For assistance with your Social Security Disability claim, contact attorney Thomas O'Brien at Feiler & Associates.

Tuesday, October 5, 2010

Too Sick to Work, Too Poor to Get Treatment…Breaking the Cycle

A common concern encountered when representing Claimants before Social Security, and in making the preparations to appear before the Administrative Law Judge, is gaps in the patient's medical treatment. As one might imagine, a Claimant gives their case the best chance of succeeding when there is a provable (and preferably multi-sourced) set of medical records that describes the patient’s debilitating condition in clear and rational detail over time. While cases without these features may succeed, and cases where these records exist may fail, treatment gaps not only are unhealthy for the seriously ill, but they also make claims for benefits more complex to navigate.

It is not difficult to imagine that such gaps would exist for someone who is unable to work (and earn money or have employee health benefits), especially if they are not blessed with supportive friends or family. Cases are even further complicated when the diagnosis is a medical condition that might possibly be mitigated by prescription medication. Social Security cannot force a Claimant to “be at their medically best” when seeking benefits, but not seeking treatment may plant the idea that a Claimant receiving treatment may not actually be disabled, which is clearly not a helpful proposition. So what can someone in this position do?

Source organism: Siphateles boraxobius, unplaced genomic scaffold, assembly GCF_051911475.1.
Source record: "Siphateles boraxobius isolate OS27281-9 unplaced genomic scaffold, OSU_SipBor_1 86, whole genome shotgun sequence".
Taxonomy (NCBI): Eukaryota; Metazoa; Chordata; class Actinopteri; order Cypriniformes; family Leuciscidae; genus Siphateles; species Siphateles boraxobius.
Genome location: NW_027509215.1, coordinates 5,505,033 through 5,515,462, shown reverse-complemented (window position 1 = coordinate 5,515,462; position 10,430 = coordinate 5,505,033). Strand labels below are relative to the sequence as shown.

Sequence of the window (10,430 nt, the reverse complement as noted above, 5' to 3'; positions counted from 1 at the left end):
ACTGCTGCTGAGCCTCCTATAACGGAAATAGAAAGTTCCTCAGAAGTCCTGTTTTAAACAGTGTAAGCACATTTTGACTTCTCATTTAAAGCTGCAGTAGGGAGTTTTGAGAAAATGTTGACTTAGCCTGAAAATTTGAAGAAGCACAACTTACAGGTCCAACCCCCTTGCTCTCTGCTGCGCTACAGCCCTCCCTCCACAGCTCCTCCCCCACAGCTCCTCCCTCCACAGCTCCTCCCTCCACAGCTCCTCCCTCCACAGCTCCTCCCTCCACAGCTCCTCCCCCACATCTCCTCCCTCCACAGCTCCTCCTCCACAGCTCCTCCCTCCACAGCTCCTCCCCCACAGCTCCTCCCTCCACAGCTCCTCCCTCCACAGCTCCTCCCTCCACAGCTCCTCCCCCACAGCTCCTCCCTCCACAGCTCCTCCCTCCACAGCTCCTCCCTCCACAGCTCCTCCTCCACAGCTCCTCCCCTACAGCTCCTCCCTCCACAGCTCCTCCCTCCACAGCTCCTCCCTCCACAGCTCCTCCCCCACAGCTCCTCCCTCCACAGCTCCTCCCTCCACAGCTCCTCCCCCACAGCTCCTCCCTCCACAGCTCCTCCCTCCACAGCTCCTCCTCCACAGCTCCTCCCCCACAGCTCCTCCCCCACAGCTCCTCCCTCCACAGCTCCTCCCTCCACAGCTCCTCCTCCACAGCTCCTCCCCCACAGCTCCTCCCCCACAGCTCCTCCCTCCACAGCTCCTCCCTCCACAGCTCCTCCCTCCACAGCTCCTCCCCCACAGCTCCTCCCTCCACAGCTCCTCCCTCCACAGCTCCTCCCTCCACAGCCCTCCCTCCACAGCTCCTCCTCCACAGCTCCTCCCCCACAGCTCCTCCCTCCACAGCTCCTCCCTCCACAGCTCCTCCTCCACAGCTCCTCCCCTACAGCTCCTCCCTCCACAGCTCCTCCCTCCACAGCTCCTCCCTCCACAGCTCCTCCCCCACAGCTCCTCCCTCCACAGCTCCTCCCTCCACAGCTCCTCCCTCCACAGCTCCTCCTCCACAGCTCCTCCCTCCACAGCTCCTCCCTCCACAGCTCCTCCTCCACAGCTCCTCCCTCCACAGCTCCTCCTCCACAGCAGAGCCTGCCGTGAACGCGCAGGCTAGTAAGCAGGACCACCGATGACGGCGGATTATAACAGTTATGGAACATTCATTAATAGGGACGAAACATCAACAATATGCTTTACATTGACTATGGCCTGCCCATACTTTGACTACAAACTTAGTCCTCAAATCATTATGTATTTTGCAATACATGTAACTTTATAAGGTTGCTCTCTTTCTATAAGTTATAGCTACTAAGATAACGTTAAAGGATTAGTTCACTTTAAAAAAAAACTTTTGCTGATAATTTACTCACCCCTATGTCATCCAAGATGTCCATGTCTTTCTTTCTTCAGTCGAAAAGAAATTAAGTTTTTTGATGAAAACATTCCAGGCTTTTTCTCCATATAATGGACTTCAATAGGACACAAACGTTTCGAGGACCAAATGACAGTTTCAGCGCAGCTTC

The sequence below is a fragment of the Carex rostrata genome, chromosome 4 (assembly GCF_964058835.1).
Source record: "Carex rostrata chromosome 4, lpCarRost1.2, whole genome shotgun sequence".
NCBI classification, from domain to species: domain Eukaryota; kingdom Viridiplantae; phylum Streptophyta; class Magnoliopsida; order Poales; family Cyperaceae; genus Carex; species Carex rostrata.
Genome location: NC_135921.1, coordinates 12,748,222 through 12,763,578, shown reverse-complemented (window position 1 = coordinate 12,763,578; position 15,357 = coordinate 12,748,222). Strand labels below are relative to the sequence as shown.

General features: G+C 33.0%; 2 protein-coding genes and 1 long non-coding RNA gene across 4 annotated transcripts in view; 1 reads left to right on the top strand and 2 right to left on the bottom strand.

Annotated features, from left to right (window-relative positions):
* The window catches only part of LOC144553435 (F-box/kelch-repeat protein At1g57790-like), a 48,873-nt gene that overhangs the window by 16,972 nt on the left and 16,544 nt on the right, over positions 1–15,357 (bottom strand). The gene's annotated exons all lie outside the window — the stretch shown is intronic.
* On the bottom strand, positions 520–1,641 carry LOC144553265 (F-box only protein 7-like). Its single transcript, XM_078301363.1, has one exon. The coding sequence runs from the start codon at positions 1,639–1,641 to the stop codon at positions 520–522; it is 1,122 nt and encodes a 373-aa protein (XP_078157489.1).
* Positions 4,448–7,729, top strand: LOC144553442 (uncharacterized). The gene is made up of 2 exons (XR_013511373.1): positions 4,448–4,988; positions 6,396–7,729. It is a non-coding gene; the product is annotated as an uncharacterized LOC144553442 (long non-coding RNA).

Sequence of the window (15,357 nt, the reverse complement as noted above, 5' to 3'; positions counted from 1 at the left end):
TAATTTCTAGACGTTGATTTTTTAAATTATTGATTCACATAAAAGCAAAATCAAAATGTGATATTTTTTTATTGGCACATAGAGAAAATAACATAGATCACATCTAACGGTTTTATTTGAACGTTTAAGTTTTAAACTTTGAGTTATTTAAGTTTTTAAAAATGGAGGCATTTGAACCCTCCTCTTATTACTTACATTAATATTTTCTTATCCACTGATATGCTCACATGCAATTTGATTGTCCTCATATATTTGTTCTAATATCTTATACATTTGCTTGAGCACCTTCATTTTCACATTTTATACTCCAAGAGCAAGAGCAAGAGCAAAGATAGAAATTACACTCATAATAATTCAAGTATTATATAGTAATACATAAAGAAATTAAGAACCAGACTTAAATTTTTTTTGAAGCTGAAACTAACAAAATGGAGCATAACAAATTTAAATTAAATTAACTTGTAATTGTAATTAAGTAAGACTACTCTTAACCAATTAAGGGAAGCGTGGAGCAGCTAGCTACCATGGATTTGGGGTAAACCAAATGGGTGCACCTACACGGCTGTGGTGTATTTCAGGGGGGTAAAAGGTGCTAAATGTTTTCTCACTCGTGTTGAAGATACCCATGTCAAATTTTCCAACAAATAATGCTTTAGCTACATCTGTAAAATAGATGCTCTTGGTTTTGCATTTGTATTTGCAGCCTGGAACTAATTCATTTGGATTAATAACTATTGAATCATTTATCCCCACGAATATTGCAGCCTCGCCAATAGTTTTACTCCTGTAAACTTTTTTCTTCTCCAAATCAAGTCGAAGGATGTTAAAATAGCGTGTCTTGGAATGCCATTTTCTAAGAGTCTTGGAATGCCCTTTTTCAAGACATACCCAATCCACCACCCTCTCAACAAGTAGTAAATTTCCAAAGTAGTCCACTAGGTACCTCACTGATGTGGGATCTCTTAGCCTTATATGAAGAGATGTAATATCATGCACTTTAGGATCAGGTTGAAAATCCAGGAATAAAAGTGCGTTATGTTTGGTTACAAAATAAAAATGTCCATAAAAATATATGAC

1. Contact local DFCS and Medical Providers

A meeting with their local DFCS would be in order. In addition to evaluating the Claimant for eligibility for other avenues that might provide health benefits, they will be able to suggest free or reduced cost clinics and prescription programs. Many cities have hospitals with Charity programs the Claimants should explore as well, and it is important to note that Federal Law (EMTALA) requires that hospitals evaluate and stabilize (if needed) patients that visit the Emergency Room, regardless of their ability to pay for treatment, so emergency care is always an option.

2. Contact the VA (if applicable)

If the Claimant is a Veteran, it would be advisable to discuss their options with a VA representative.

3. Discuss retroactive Medicaid with medical provider.

Finally, in Georgia (and other states as well), a Claimant or their Attorney can discuss with their medical providers the ability to retroactively file for payment through Medicaid once benefits are granted. If a specific set of steps are followed and the proper paperwork is filed starting at the time of treatment, a Medical Provider may secure payment for a patient that was otherwise self-pay, but who later secures Medicaid by way of their Social Security benefits. This is not a transparent process, but payment by Medicaid for services rendered may be secured well after the treatment is received.

The moral of the story is to consider all options when seeking treatment, and above all else, Claimants should take care of their health. The rest is incidental.

To discuss your Disability Case or Retroactive Georgia Medicaid Benefits with an experienced attorney, contact Thomas at Feiler & Associates.